Leo Strauss and the Conservative Movement

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by Paul Gottfried: The
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A book of
mine, Leo
Strauss and Conservative Movement in America: A Critical Appraisal
,
is about to come out with Cambridge University Press; and it has
a special connection to the Mises Institute. Much of the critical
thrust comes from attending conferences sponsored by the Mises
Institute and from getting to know my fellow- participants and
their writings. Although I harbored strong doubts about my latest
subjects even before these encounters, my conversations with David
Gordon, Murray Rothbard, Robert Higgs and Thomas DiLorenzo and
later, discovering Mises's comments about Strass gave additional
substance to my suspicions. My project became a way of calling
attention to a significant body of criticism that the liberal-neoconservative
press and most scholarly organizations wouldn't deign to present.
I was upset in particular by the inability of David Gordon (and
Lew Rockwell) to find a suitable publisher for a long, incisive
work that David had produced about Harry Jaffa's reading of American
history. It was one of the most cerebral "value critiques"
by a living thinker that I had seen.

Why, asks
David, should Jaffa, a cult figure who is wined and dined by GOP
benefactors, be immune from the type of assessment that other
authors of scholarly works should have to accept? Why do Straussians
like Jaffa, Allan Bloom, Thomas Pangle, and Charles Kesler achieve
canonical status as "conservative" thinkers without
having their ideas rigorously examined in widely accessible forums?
It seems that the only appraisals such figures have to deal with
are puff pieces in neoconservative publications and the scribbling
of inflamed leftists attacking them as rightwing extremists.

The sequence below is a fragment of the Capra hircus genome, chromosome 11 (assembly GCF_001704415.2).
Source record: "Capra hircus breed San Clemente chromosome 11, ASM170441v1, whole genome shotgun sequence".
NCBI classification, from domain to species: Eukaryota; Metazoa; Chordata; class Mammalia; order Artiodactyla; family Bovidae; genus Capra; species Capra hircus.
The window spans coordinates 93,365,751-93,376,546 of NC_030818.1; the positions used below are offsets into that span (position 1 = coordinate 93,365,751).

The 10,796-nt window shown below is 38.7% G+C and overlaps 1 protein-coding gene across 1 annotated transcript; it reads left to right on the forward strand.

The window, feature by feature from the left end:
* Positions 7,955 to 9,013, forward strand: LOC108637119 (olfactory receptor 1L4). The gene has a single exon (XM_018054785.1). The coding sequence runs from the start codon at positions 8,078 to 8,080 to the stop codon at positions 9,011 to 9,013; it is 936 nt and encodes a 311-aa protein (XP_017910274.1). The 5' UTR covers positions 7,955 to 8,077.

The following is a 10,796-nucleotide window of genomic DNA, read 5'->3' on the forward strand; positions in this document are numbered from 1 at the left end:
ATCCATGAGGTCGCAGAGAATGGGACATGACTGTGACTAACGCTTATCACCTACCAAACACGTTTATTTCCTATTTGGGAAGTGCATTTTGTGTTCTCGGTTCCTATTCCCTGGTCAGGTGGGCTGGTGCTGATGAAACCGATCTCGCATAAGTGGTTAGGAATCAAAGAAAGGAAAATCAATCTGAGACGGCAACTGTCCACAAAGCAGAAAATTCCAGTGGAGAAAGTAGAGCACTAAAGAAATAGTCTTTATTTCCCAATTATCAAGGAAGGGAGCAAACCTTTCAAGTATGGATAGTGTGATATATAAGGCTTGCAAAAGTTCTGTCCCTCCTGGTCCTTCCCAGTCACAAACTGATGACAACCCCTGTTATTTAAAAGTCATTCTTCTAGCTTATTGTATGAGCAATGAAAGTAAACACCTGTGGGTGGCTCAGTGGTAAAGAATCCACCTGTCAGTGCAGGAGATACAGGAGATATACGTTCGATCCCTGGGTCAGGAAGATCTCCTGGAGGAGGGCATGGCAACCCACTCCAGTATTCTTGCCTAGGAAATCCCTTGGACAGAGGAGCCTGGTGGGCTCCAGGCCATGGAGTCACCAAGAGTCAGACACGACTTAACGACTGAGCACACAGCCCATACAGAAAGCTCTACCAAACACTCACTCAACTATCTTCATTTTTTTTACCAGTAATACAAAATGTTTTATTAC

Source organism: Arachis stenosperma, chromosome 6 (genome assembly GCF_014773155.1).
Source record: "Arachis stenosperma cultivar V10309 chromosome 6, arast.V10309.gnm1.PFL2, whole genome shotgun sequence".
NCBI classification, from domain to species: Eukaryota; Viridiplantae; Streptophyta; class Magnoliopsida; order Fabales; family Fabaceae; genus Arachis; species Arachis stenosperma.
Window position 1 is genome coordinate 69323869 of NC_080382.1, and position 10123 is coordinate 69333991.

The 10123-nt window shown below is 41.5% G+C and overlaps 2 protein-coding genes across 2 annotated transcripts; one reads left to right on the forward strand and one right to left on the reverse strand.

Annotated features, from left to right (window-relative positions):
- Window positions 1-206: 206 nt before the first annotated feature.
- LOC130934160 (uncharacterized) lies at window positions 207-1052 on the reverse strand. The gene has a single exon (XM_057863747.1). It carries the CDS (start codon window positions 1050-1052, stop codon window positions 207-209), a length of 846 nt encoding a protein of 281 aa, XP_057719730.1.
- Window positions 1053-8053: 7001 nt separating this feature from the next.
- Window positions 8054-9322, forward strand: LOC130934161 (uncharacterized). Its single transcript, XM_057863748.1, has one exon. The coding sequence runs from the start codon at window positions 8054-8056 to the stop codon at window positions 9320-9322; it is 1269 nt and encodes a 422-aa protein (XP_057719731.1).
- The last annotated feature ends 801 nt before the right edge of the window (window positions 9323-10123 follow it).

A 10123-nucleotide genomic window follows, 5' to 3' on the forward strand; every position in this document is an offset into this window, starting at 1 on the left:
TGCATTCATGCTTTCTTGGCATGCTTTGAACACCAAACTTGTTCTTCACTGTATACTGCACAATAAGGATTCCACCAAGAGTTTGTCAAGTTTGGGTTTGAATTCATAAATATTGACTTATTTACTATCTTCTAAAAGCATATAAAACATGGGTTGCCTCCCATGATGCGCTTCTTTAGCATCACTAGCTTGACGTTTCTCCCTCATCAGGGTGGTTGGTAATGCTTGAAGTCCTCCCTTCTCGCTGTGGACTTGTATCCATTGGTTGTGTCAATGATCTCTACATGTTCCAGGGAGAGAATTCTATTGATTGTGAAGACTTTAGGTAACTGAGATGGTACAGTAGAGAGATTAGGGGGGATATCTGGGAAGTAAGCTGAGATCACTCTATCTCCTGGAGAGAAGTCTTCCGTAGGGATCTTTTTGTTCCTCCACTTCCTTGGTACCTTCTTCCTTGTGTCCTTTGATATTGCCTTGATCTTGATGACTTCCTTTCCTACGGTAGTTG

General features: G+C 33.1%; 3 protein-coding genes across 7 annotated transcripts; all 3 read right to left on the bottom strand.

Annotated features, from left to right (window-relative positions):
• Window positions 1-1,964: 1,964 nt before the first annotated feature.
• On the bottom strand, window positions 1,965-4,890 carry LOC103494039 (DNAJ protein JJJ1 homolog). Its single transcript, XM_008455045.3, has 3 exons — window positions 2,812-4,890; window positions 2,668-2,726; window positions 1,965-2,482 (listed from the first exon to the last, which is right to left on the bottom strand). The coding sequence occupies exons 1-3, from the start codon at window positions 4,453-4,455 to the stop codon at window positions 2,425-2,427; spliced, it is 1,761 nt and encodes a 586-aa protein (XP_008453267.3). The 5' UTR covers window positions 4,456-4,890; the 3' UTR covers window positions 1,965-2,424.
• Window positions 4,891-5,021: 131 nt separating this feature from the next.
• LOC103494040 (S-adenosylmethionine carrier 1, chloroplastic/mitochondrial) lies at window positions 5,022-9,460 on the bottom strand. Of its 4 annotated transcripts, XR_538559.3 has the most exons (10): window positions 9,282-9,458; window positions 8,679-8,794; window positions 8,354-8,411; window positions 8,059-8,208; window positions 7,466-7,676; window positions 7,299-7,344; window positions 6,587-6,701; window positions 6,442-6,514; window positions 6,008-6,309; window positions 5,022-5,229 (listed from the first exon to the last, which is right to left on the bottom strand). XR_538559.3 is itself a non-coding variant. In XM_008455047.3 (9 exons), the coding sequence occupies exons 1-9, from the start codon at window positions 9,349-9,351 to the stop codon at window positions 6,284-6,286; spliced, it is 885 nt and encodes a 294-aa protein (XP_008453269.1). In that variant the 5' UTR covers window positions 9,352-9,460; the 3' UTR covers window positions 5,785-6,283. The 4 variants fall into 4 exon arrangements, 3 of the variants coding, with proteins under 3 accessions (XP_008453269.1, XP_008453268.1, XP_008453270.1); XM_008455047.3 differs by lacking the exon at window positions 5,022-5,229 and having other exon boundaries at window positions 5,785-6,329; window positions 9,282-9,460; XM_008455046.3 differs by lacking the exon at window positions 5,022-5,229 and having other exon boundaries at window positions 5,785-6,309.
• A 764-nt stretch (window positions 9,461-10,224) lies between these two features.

Note that
my book does not come out of any political engagement. It is in
no way a statement of my political creed. Although hardly friendly
to the Wilsonian Weltpolitik of the Straussians, I devote more
space to defending my subjects from unjust critics than I do to
dissecting their views. Nor was my book produced, as one nasty
commentator writing to the executive editor of an Ivy League press
explained, because I'm "a very angry person" trying
to settle scores. Apparently my madness would "permanently
discredit" any press that was foolish enough to publish me.
My book at any rate is not an expression of pique, and I bend
backward to make sense of arguments that I have trouble accepting
at face value. I also treat main subject, Leo Strauss, with respect
and empathy, even while disagreeing with his hermeneutic and liberal
internationalism. I stress that for all his questionable judgments,
Strauss was a person of vast humanistic learning, and more thoughtful
and less pompous than some of his famous students. I fully sympathize
with the plight that he and others of his background suffered
who because of their Jewish ancestry were driven out of their
homeland and forced to live in exile. My own family suffered the
same fate.

What seemed
intolerable, however, was the unwillingness of Straussians and
their adulators to engage serious critics, some of whom have been
associated with the Mises Institute. These expressions of moral
self-importance may go back to Strauss himself. Murray Rothbard
observed that at a Volker Fund conference, his teacher Mises had
argued vainly with Strauss about the need to separate facts from
values in doing research. Strauss had retorted that there are
moral judgments inseparably attached to our use of facts. This
supposedly indicates that one could not or, perhaps more importantly,
should not draw the fact/value distinction that Mises, and before
him, in a different form, Max Weber had tried to make. In response
to these statements, Mises argued that facts remain such, no matter
how people dress them up. "A prostitute would be plying the
same trade no matter what designation we choose to confer on such
a person." As the debate wore on and Strauss began to moralize,
Mises lost his equanimity. He indicated to Rothbard that he was
being asked to debate not a true scholar but a "gymnasium
instructor."

In my book
I quote David, who has taken over and elaborated on the criticism
offered by his teacher and Murray's teacher Mises, namely, that
the Straussians reach for moral platitudes against those who are
better- armed with "facts." One reason David is mentioned
so often in my monograph, and particularly in the chapter "The
Method Deconstructed," is that he did much of the deconstructing